I am not sure, I suppose but it something I have always been able to do.  I have always tried it that way first before going for the easy option of looking online.  I always try to make it a little bit of a challenge for myself.  I try and learn new things, like new scales which I do read the tab for, so that I can develop different styles and ways of playing, so I am not stuck in the same way of playing all the time.  Especially as we are working towards the second album, we want it to be different and so different scales and ways of playing come in handy.  I suppose a rounded bass player is what you need, so you have to try and learn as much as you can.

Talking about the second album, we heard one of the new songs at ‘Steelhouse Festival’, how did that funky bass line come about?  It seemed to a departure to the Bad Flowers sound, in a good way.

It really just came about as Tom was jamming something and Karl was jamming something in the practice room.  I had popped out for a fag and when I came back in they were just jamming along to this thing and I so I picked the bass up and tried to fill the space in between to be honest.  It reminds me a lot of Andy Fraser playing from Free, that is the vibe I got from the song and so that was what I tried to go along with.  As it is a simple song it doesn’t need anything too crazy, just simple, straightforward and something people can jump up and down to or nod along to and get them going.

Well, it certainly got the crowd doing that, didn’t it?

Very much so, it was great.  The audience at ‘Steelhouse’ was amazing, absolutely incredible!

Then we had a quick chat about being prepared and hunting for suitcases 😊

You alluded to this in your last couple of answers, do you think the next album, the follow up to ‘Starting Gun’ will see some differences in tracks and vibe?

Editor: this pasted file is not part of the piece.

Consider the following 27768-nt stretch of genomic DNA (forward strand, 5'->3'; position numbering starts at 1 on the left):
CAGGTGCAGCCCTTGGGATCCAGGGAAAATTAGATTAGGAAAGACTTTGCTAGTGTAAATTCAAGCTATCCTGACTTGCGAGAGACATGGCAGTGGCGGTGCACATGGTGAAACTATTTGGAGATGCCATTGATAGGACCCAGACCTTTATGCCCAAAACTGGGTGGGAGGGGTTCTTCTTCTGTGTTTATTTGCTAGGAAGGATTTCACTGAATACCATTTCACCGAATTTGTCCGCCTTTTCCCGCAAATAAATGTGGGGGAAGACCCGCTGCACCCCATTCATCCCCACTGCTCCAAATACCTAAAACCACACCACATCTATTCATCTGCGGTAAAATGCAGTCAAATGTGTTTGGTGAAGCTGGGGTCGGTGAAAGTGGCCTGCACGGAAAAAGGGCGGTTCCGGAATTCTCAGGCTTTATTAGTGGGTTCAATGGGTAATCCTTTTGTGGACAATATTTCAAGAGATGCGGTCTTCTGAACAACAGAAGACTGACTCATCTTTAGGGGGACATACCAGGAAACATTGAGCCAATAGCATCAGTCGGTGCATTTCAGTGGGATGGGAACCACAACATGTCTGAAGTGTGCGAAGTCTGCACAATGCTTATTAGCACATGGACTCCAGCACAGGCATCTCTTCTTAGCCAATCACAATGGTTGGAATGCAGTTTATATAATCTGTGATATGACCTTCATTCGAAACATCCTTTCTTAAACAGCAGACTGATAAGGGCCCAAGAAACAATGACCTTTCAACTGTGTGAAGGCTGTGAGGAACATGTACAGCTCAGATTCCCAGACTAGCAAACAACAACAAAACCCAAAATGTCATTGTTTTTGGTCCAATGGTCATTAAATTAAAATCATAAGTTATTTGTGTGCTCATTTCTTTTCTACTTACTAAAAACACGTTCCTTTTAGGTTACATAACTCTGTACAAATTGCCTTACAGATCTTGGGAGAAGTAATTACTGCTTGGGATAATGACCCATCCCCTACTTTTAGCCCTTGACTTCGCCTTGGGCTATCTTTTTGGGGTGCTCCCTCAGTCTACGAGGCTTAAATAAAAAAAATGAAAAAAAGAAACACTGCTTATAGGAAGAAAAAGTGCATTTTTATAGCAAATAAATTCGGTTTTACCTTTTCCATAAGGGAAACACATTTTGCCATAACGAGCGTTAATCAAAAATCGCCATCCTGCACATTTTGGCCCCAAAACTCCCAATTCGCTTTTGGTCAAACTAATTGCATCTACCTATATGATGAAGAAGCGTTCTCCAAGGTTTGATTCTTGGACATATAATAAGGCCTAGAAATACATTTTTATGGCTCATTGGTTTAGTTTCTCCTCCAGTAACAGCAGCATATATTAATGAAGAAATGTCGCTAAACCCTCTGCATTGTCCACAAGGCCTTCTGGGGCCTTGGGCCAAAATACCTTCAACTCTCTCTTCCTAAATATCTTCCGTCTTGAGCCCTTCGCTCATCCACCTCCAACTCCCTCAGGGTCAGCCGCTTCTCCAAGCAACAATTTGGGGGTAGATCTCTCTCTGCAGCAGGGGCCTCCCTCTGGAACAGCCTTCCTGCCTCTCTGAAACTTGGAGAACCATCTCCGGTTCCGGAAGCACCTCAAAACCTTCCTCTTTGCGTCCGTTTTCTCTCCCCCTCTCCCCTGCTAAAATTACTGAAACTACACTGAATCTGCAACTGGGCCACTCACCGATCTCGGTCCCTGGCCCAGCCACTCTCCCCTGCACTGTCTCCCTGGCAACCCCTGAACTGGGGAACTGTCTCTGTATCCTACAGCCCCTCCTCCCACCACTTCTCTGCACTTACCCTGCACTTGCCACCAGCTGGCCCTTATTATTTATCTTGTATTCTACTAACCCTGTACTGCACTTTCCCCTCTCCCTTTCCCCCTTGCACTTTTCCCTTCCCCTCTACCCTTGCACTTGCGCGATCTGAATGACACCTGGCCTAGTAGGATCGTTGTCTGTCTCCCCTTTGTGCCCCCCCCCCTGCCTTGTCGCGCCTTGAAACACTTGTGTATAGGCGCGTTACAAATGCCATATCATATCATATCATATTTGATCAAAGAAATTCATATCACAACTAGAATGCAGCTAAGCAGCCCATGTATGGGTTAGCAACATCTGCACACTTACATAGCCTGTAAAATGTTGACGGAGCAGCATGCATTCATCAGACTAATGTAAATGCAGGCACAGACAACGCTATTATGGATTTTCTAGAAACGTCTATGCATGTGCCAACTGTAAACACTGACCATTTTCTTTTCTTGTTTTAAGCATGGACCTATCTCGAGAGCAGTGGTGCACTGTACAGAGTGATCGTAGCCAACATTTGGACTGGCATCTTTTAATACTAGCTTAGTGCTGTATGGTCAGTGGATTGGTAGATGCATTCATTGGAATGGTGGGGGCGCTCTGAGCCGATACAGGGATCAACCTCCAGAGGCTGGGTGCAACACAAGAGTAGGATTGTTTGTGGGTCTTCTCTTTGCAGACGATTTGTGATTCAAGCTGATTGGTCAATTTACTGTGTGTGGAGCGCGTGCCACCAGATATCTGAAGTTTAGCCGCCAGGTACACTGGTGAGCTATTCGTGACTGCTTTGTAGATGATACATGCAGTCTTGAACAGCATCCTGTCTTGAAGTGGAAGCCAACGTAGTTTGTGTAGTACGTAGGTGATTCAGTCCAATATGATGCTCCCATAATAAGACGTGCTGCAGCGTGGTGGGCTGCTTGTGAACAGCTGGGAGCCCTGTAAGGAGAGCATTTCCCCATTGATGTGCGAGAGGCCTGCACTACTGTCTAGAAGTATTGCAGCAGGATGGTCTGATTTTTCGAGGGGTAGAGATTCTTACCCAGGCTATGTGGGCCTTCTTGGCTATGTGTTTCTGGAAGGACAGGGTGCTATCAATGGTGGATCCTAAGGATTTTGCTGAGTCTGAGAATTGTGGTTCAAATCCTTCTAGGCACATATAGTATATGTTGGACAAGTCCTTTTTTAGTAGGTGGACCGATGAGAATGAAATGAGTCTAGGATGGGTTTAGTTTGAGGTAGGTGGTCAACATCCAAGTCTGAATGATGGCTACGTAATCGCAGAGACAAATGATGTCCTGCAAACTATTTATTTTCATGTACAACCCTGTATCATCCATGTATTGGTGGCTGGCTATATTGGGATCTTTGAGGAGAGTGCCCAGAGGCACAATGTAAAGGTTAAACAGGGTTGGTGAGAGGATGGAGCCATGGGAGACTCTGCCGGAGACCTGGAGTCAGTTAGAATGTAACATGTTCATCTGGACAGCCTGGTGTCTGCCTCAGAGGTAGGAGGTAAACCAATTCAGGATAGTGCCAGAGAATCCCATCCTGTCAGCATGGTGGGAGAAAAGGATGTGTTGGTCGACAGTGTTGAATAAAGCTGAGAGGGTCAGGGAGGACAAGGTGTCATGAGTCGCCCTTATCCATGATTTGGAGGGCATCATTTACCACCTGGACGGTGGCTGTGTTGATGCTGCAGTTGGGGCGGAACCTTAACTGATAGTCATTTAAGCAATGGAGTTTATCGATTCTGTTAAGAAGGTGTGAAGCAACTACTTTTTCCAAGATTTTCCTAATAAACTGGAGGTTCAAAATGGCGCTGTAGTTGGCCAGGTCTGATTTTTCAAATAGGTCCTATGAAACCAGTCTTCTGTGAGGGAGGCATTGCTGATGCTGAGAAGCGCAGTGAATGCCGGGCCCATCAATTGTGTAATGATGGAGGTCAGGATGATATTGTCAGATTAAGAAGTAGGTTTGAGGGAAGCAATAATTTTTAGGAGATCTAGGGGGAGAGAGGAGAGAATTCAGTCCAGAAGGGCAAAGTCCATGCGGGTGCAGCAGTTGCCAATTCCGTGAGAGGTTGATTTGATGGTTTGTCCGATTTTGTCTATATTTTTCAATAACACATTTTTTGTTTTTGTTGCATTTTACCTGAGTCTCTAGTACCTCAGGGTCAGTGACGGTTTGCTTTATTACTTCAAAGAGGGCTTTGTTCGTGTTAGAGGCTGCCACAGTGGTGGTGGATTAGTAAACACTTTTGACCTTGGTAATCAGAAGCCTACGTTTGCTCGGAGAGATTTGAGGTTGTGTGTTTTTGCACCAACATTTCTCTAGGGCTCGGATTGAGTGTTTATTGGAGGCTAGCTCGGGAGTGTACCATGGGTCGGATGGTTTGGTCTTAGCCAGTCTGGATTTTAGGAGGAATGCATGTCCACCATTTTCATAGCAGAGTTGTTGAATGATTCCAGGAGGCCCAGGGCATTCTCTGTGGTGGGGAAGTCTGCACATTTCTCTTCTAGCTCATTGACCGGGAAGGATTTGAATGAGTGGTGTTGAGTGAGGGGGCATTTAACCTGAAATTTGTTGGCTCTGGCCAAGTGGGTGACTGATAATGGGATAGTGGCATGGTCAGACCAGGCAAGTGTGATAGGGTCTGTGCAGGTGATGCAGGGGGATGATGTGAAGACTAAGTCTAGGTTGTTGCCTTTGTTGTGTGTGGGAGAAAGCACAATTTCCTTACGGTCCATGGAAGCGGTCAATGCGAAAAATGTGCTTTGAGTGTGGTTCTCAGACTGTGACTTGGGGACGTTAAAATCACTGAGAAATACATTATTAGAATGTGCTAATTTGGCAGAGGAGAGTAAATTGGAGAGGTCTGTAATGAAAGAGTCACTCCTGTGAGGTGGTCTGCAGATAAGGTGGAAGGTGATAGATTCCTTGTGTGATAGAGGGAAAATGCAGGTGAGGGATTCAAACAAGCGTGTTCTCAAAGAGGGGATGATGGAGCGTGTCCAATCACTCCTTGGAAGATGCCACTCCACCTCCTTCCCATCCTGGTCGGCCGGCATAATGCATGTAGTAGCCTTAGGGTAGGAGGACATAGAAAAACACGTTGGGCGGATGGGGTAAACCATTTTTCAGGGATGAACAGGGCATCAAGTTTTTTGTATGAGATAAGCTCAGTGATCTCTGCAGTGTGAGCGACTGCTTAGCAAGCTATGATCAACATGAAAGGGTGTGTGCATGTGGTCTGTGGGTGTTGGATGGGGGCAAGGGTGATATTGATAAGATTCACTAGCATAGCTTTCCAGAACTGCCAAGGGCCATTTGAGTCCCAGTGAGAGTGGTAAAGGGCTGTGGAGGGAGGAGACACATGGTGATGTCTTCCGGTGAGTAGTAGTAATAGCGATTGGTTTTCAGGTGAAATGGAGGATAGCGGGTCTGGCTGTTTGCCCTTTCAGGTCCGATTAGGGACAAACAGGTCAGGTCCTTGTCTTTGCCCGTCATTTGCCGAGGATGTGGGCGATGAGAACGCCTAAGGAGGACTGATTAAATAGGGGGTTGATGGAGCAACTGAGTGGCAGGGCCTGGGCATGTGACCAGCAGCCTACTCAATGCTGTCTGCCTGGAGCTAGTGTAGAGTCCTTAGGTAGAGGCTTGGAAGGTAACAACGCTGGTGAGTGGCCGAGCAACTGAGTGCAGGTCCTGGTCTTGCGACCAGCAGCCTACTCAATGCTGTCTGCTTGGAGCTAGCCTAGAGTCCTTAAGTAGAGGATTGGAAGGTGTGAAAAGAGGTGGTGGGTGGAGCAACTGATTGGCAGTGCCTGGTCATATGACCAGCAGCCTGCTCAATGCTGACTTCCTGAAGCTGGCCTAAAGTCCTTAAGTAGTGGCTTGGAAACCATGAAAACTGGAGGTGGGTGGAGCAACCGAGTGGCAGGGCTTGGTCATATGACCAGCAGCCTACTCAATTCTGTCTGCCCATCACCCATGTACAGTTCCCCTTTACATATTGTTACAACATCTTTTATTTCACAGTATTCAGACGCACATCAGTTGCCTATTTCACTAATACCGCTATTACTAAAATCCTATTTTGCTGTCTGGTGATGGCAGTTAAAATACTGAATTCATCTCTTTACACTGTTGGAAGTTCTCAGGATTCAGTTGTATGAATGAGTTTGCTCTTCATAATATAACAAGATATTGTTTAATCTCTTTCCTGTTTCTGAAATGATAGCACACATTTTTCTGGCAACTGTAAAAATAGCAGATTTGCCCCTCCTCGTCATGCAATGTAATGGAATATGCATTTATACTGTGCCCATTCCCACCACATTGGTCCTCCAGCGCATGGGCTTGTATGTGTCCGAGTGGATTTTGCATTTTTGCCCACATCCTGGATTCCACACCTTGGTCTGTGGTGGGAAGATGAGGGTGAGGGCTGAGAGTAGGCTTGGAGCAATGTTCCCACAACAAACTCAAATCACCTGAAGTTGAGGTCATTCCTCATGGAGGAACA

Yes, because since the writing of ‘Starting Gun’ the band has developed and grown in its own way.  The things we are doing and listening to now are slightly different from 12-18 months ago.  Something we have always tried to do when we sit down to write songs or are jamming together is that if it sounds too similar to something we have done before we try and adapt and change it because we want every song to come across as something different, not only for us to play but for people listening.    We have about 5 or 6 ideas already and some of them are pretty much full songs for the next album, there is some bluesy stuff, some heavier stuff and also developing the sound we have now to make it bigger and better.

Photo: Eric Duvet Photography @EricDuvet


It is brilliant to have that many songs ready so quickly after the last album

To be honest, we didn’t stop writing.  We had, maybe a month of concentrating on the set for the tour with ‘Stone Broken’ and Jared (James Nichols)’  but we start each practise session just jamming, to get us all warmed up and 90% of the time, that is what turns into a song. We can just jam something out at the beginning of practice and then we say “Remember that”, we then run through the set and come back to it.  This is what we have always done and it happened that a fair few of them were things we thought “oh that is second album, that’s a keeper”.

You said you are all listening to different things than you were 12 -18 months ago so what are you listening to now?